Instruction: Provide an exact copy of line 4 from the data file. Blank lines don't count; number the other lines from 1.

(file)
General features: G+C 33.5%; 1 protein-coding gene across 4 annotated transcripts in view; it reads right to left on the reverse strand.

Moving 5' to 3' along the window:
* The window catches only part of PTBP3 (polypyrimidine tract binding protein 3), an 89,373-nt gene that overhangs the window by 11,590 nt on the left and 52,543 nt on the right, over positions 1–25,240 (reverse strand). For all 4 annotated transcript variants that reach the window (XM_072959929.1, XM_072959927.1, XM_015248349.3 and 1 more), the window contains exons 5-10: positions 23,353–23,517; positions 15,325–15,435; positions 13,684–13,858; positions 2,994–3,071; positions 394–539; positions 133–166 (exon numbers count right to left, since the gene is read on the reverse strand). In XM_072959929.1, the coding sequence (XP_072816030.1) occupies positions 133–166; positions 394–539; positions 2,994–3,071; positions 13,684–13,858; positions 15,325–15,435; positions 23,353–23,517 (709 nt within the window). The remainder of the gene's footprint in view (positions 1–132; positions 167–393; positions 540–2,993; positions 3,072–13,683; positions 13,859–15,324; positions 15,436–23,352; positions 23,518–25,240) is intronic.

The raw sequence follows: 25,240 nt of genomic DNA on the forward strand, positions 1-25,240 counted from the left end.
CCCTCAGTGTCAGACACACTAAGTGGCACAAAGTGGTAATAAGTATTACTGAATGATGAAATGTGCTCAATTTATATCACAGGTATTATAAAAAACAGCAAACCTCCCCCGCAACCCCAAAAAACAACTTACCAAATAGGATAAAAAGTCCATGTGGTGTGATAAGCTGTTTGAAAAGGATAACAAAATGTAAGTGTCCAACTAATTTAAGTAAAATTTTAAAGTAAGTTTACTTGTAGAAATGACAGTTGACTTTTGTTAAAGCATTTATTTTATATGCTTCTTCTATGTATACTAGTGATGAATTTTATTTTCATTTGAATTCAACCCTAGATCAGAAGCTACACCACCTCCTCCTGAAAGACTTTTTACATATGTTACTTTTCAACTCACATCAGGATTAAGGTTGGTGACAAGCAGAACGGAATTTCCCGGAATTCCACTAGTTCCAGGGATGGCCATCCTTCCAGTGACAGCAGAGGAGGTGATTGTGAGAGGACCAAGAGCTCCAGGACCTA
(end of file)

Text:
The raw sequence follows: 25,240 nt of genomic DNA on the forward strand, positions 1-25,240 counted from the left end.